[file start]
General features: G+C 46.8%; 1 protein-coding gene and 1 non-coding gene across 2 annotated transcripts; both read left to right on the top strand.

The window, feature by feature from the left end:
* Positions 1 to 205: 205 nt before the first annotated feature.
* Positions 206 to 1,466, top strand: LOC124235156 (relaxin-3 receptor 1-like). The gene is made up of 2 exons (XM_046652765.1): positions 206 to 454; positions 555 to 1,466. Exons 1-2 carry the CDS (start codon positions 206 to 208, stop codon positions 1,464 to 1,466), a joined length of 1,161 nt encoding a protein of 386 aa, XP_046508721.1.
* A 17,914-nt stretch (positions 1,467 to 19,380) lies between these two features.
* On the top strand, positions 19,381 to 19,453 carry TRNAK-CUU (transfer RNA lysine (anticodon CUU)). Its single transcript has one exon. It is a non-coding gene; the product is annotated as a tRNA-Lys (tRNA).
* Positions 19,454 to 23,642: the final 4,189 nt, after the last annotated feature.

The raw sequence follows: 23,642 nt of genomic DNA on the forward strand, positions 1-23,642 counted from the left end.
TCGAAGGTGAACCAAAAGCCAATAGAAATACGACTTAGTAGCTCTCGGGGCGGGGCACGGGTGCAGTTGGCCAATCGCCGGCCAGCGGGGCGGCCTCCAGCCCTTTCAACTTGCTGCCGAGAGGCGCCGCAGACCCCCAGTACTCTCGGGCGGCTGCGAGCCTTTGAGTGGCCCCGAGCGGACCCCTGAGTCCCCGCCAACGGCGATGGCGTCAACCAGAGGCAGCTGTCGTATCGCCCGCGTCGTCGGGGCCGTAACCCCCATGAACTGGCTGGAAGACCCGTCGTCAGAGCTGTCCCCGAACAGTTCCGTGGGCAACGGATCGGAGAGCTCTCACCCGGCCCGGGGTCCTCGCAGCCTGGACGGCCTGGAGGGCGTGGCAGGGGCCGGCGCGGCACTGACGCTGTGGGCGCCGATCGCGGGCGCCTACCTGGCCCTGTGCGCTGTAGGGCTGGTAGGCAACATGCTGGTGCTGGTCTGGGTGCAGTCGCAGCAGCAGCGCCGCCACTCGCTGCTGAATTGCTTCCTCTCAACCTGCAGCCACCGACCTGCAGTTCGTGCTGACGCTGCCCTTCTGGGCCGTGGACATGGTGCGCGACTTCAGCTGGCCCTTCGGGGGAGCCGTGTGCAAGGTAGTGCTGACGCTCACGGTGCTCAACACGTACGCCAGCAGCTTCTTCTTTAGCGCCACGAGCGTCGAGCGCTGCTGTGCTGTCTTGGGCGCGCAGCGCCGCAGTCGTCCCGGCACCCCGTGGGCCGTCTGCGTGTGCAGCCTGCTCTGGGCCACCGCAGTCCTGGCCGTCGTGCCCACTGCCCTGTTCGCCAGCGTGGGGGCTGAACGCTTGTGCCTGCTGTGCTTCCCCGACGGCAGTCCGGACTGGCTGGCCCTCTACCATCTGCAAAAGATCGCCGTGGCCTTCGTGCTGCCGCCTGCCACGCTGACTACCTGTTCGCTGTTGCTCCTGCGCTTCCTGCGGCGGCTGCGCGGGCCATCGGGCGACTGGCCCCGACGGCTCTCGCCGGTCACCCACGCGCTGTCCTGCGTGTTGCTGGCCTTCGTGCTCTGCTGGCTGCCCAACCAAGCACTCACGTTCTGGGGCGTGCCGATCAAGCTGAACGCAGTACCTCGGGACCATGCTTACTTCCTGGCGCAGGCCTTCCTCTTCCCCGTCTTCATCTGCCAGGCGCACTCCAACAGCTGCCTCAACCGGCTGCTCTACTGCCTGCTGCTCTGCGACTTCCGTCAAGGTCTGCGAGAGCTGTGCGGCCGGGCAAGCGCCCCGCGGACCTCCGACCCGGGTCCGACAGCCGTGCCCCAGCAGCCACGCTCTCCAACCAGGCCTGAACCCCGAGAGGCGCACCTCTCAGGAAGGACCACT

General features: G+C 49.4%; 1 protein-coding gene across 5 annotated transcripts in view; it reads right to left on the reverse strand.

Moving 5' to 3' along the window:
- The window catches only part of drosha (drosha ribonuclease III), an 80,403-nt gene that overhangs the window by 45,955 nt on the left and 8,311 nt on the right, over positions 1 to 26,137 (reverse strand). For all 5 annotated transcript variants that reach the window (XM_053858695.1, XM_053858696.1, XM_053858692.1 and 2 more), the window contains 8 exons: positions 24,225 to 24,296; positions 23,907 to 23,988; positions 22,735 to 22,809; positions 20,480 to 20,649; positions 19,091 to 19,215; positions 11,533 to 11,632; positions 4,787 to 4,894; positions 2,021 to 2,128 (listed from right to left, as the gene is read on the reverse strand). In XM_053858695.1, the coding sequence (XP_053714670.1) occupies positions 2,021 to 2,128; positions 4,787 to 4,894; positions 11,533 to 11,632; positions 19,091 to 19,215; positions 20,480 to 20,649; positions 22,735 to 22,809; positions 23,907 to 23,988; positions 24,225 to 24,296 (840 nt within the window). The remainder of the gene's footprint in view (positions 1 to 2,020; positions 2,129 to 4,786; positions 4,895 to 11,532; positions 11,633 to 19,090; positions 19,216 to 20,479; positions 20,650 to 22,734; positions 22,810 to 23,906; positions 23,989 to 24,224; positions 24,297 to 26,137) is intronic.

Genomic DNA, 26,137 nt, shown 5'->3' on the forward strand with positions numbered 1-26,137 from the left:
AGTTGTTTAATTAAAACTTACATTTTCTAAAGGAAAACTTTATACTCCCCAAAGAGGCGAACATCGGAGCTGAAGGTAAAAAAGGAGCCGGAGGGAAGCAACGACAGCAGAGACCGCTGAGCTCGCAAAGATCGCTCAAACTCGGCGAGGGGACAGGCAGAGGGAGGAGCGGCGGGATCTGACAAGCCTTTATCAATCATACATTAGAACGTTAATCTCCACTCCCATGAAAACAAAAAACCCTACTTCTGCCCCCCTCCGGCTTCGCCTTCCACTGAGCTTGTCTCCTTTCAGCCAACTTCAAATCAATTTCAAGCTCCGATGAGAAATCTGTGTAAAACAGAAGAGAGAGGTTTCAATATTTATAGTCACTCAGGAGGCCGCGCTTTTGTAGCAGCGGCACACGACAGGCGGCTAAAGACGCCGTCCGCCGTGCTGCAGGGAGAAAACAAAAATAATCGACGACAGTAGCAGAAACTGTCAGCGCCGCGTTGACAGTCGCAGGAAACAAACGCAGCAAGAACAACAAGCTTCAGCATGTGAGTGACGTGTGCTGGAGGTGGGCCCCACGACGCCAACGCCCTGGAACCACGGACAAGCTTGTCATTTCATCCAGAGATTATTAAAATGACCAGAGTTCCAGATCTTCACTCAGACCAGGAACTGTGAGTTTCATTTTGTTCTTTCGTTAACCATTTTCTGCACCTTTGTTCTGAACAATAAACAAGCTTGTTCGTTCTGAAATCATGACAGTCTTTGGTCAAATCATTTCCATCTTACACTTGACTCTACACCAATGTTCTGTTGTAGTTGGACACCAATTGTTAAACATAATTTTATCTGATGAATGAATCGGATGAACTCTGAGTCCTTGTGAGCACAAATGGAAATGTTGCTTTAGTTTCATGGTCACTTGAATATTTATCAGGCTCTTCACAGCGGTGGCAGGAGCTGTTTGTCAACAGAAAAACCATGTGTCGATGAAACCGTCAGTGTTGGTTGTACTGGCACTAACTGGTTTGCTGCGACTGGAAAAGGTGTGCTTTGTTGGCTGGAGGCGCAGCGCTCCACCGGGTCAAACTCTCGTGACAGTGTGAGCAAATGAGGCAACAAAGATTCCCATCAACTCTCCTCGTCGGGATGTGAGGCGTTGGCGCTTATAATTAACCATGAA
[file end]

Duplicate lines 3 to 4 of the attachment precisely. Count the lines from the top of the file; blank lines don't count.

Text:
* Positions 1 to 205: 205 nt before the first annotated feature.
* Positions 206 to 1,466, top strand: LOC124235156 (relaxin-3 receptor 1-like). The gene is made up of 2 exons (XM_046652765.1): positions 206 to 454; positions 555 to 1,466. Exons 1-2 carry the CDS (start codon positions 206 to 208, stop codon positions 1,464 to 1,466), a joined length of 1,161 nt encoding a protein of 386 aa, XP_046508721.1.